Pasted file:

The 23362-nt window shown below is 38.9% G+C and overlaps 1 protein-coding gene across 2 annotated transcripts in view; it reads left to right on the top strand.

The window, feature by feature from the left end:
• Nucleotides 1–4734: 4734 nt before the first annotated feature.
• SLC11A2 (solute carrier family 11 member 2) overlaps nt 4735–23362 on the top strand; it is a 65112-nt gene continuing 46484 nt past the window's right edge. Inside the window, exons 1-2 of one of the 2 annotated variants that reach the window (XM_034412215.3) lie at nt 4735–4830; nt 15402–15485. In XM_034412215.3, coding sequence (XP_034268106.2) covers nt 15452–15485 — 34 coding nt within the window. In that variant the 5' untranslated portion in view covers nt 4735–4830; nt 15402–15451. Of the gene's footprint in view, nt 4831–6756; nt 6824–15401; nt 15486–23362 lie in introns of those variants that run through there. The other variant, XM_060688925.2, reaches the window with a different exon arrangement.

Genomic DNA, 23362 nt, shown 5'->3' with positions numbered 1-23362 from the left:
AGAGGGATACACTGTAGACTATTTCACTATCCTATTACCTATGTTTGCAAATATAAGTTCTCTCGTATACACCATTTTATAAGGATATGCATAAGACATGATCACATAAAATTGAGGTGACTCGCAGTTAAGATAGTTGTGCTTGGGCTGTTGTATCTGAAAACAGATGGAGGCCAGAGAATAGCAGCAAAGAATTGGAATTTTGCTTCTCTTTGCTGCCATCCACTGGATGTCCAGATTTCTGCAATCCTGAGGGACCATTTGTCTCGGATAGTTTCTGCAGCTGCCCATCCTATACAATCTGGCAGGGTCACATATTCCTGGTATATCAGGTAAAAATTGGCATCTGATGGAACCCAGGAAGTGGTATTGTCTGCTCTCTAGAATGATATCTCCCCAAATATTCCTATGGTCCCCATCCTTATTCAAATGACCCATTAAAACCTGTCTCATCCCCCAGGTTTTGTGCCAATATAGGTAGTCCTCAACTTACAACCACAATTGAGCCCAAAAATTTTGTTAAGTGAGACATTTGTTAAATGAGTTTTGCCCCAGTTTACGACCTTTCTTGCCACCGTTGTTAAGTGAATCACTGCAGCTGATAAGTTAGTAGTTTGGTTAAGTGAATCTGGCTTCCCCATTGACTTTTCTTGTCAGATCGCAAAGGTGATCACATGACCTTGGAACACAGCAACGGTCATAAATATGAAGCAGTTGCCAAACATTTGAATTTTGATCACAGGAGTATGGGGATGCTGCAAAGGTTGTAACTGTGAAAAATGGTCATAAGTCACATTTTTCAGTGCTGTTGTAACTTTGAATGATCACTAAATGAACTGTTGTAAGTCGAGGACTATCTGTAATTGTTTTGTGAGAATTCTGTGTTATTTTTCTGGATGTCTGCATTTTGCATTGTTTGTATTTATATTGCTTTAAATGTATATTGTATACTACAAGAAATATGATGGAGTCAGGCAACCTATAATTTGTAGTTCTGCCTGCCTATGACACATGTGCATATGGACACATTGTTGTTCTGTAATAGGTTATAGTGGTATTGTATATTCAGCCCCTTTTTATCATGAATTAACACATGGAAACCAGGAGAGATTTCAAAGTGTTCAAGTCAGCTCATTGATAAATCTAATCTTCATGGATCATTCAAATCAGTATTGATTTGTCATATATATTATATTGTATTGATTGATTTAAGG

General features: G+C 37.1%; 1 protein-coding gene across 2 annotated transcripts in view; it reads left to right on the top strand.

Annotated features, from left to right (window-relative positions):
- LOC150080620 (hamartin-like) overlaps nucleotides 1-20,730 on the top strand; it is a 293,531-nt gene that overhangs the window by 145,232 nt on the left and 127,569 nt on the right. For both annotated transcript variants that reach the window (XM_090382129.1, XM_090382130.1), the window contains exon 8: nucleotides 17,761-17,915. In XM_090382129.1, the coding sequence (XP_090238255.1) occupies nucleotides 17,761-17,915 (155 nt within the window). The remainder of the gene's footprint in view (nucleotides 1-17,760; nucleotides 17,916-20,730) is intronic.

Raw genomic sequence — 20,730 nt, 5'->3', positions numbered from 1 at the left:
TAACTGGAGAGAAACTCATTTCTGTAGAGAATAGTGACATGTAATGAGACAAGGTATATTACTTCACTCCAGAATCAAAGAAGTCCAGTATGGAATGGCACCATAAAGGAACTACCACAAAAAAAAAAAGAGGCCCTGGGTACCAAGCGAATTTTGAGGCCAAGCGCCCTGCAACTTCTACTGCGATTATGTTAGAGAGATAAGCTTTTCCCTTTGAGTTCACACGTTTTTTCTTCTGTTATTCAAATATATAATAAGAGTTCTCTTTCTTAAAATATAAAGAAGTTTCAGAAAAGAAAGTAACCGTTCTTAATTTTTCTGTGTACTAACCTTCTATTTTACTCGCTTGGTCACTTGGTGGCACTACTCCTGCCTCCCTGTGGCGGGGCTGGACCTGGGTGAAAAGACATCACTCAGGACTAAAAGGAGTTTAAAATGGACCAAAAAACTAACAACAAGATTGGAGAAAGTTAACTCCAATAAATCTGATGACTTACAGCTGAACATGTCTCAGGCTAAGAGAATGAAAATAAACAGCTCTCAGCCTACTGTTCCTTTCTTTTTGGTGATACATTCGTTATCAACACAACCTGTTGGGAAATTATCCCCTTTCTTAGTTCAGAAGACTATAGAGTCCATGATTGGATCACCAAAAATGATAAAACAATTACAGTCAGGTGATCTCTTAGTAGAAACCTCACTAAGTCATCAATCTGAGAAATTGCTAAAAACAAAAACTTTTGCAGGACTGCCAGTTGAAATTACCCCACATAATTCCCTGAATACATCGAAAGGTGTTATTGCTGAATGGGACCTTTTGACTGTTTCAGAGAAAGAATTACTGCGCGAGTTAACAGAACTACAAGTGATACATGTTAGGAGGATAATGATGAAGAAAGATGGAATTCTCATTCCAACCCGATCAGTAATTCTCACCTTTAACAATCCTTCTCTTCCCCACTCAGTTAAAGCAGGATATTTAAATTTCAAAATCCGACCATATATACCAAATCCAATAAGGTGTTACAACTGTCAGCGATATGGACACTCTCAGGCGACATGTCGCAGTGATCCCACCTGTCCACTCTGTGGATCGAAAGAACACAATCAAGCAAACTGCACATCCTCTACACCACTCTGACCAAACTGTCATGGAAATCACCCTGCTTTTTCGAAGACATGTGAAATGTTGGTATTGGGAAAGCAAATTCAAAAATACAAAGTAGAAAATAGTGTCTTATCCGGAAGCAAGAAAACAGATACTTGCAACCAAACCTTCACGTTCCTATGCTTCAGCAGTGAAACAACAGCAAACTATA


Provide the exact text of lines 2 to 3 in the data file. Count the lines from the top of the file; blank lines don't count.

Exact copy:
The window, feature by feature from the left end:
• Nucleotides 1–4734: 4734 nt before the first annotated feature.